Touch ID may have Fifth Amendment consequences, says lawyer

Because the constitutional protection of the Fifth Amendment, which guarantees that “no person shall be compelled in any criminal case to be a witness against himself,” may not apply when it comes to biometric-based fingerprints (things that reflect who we are) as opposed to memory-based passwords and PINs (things we need to know and remember).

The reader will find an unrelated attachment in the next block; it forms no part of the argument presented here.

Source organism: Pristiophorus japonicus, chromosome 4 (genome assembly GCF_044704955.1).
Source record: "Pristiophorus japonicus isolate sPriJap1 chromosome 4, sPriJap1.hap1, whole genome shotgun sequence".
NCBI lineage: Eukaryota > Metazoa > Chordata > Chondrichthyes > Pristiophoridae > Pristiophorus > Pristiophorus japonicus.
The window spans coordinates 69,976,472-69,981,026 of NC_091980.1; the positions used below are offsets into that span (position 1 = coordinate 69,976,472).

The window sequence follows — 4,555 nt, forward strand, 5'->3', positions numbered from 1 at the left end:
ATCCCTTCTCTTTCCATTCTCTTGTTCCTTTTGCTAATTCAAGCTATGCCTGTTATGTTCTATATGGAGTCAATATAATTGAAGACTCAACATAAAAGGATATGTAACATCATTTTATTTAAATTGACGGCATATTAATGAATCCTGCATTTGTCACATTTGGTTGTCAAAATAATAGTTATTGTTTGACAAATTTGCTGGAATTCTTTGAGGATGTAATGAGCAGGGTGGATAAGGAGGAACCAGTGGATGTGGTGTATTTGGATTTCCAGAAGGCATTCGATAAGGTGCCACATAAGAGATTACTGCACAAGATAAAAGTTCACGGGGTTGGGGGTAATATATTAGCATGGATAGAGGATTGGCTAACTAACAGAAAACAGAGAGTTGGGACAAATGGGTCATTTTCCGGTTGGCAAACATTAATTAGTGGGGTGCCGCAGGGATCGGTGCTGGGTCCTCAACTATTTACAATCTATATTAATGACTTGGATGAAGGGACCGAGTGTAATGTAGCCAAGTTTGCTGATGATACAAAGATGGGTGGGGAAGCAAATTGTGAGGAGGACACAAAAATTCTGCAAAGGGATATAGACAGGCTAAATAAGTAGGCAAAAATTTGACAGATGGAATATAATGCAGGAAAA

While IANAL, Marcia Hoffman certainly is. She has her own law practice, was senior staff attorney for the Electronic Frontier Foundation, and is an adjunct professor at U.C. Hastings College of the Law.